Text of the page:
I stand in front of the sea, in the middle of the fishing village of Jaketaw in Ngapali, watching local life as it unfolds. I see a perfect line-up of children, older ones carrying younger siblings. They are taking turns swinging from a tree branch. Some cling to the trunk of the tilted tree, some are on the ground, which is deep in rotting fish and waste of all sorts. Crippled dogs sleep nearby. Women sort fish and men return in their boats to unload the catch of the day. It is hot and humid, but the stench of rotten fish and garbage that hits me very quickly dissipates. A little girl named Aye comes to me with a big smile and offers me a perfect seashell in a pink bag that is probably her most precious belonging. I spend the next two hours going around the village with Aye and her friends, visiting sheds and interacting with people. It has never been so easy to connect without the exchange of words. The thought goes through my head that this is a different way of looking at life. I wish everyone could experience it...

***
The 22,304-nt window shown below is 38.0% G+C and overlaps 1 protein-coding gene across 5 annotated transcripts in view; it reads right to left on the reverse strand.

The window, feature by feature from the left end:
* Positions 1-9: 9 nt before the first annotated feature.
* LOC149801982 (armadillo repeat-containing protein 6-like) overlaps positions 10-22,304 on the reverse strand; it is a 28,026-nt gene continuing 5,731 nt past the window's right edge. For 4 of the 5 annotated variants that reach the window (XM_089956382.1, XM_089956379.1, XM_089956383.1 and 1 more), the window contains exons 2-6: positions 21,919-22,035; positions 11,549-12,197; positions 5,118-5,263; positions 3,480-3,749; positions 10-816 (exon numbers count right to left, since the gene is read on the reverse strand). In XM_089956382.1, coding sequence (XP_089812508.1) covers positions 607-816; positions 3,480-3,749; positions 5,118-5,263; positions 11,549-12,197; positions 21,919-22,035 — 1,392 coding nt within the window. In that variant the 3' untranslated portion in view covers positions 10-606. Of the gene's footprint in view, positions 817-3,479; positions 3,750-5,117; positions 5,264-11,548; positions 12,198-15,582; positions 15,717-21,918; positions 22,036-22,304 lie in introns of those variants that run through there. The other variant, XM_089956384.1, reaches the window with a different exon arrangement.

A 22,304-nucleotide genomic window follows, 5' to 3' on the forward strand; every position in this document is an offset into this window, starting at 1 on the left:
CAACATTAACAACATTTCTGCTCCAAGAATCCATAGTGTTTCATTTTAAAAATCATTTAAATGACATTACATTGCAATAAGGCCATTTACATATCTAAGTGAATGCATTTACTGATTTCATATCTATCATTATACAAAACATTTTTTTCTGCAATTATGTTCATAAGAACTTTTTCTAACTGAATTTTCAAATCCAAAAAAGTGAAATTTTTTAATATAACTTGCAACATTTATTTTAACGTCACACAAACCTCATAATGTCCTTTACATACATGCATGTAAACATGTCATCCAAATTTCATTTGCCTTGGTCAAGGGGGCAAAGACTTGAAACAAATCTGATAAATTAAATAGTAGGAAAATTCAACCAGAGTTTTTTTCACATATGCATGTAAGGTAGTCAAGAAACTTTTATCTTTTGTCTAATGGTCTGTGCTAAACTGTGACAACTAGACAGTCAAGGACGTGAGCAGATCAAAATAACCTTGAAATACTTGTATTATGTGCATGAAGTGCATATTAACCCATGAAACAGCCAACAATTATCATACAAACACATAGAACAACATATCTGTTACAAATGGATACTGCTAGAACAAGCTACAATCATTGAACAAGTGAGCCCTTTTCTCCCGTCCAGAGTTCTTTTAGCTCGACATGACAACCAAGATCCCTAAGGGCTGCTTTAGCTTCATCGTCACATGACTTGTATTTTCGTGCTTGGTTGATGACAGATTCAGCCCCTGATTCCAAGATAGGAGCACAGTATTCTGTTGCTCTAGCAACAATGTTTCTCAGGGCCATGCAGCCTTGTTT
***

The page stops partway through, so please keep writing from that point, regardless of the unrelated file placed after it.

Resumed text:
Myanmar to me was equanimity. It was the perfect concoction of scents, colors and tastes. It was chaos one minute and complete silence the next. It was old preserved culture and traditions. It was kindness and contentment despite the obvious difficulties of life.
Time seemed irrelevant in Myanmar. I felt like I was witnessing an ever-so-present yet fading drop of simplicity. Being there was to witness life frozen in time; without the visual cues of “modern” society, it would be difficult to know which century I was in.
We live in a time where many countries like Myanmar are on the verge of change, be it political, social or economic. Some for better, some for worse. The feelings of uncertainty, hope or despair we all share are a part of an unpredictable future.
I traveled to Myanmar in March of 2016. It was a visit that allowed me a small glimpse into Myanmar and left me with intense feelings and a desire to see more. I departed but a part of me remained. The many pictures I took captured the Myanmar I saw. Those pictures are an extension of my time there.